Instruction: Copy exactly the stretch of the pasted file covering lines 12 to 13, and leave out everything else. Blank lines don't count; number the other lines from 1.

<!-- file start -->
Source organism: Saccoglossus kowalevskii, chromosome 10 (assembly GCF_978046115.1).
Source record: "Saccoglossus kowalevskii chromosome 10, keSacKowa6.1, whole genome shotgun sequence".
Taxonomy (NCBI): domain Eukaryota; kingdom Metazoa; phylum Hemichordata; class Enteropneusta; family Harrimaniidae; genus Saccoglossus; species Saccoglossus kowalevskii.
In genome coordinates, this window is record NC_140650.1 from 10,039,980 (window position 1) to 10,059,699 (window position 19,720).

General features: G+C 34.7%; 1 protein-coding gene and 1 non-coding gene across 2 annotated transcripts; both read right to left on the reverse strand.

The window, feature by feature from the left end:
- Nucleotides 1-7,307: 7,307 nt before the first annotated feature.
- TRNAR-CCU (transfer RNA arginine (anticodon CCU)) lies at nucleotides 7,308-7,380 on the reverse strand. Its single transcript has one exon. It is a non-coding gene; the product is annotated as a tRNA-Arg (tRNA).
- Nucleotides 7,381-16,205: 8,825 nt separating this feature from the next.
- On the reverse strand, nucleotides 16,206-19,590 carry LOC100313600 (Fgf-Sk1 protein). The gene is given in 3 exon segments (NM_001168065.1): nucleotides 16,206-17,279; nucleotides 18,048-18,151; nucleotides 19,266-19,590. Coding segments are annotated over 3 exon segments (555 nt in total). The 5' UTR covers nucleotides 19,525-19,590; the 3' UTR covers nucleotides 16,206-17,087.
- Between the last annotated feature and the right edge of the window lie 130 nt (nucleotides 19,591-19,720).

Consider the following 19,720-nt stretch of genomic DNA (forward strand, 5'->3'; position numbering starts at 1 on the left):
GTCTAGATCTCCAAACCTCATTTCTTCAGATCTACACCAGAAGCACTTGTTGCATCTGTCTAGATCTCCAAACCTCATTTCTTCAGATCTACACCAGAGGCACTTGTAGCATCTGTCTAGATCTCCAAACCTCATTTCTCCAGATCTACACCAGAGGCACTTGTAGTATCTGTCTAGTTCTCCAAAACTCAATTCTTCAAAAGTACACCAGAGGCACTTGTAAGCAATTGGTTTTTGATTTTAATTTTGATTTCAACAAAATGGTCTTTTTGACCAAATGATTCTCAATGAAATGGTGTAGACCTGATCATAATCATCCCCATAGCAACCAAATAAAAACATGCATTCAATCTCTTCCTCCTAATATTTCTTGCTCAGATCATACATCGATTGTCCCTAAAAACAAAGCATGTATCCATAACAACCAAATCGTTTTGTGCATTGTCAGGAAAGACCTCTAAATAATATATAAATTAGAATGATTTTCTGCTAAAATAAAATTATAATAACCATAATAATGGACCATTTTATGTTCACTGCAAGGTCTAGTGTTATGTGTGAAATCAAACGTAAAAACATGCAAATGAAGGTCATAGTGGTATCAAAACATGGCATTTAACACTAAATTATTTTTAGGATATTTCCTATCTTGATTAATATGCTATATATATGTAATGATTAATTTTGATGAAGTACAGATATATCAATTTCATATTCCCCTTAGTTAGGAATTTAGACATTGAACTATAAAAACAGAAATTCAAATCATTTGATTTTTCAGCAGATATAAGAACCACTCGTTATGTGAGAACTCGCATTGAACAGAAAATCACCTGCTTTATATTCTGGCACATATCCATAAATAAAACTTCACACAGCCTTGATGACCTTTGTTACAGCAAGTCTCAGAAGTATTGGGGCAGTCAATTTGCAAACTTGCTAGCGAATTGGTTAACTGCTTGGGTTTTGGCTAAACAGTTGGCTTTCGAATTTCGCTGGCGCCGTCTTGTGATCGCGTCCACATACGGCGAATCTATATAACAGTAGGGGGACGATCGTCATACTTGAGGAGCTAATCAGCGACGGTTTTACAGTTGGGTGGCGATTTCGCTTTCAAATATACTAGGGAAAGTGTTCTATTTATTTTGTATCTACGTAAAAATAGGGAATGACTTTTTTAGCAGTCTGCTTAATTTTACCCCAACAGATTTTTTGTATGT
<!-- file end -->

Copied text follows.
Consider the following 19,720-nt stretch of genomic DNA (forward strand, 5'->3'; position numbering starts at 1 on the left):
GTCTAGATCTCCAAACCTCATTTCTTCAGATCTACACCAGAAGCACTTGTTGCATCTGTCTAGATCTCCAAACCTCATTTCTTCAGATCTACACCAGAGGCACTTGTAGCATCTGTCTAGATCTCCAAACCTCATTTCTCCAGATCTACACCAGAGGCACTTGTAGTATCTGTCTAGTTCTCCAAAACTCAATTCTTCAAAAGTACACCAGAGGCACTTGTAAGCAATTGGTTTTTGATTTTAATTTTGATTTCAACAAAATGGTCTTTTTGACCAAATGATTCTCAATGAAATGGTGTAGACCTGATCATAATCATCCCCATAGCAACCAAATAAAAACATGCATTCAATCTCTTCCTCCTAATATTTCTTGCTCAGATCATACATCGATTGTCCCTAAAAACAAAGCATGTATCCATAACAACCAAATCGTTTTGTGCATTGTCAGGAAAGACCTCTAAATAATATATAAATTAGAATGATTTTCTGCTAAAATAAAATTATAATAACCATAATAATGGACCATTTTATGTTCACTGCAAGGTCTAGTGTTATGTGTGAAATCAAACGTAAAAACATGCAAATGAAGGTCATAGTGGTATCAAAACATGGCATTTAACACTAAATTATTTTTAGGATATTTCCTATCTTGATTAATATGCTATATATATGTAATGATTAATTTTGATGAAGTACAGATATATCAATTTCATATTCCCCTTAGTTAGGAATTTAGACATTGAACTATAAAAACAGAAATTCAAATCATTTGATTTTTCAGCAGATATAAGAACCACTCGTTATGTGAGAACTCGCATTGAACAGAAAATCACCTGCTTTATATTCTGGCACATATCCATAAATAAAACTTCACACAGCCTTGATGACCTTTGTTACAGCAAGTCTCAGAAGTATTGGGGCAGTCAATTTGCAAACTTGCTAGCGAATTGGTTAACTGCTTGGGTTTTGGCTAAACAGTTGGCTTTCGAATTTCGCTGGCGCCGTCTTGTGATCGCGTCCACATACGGCGAATCTATATAACAGTAGGGGGACGATCGTCATACTTGAGGAGCTAATCAGCGACGGTTTTACAGTTGGGTGGCGATTTCGCTTTCAAATATACTAGGGAAAGTGTTCTATTTATTTTGTATCTACGTAAAAATAGGGAATGACTTTTTTAGCAGTCTGCTTAATTTTACCCCAACAGATTTTTTGTATGT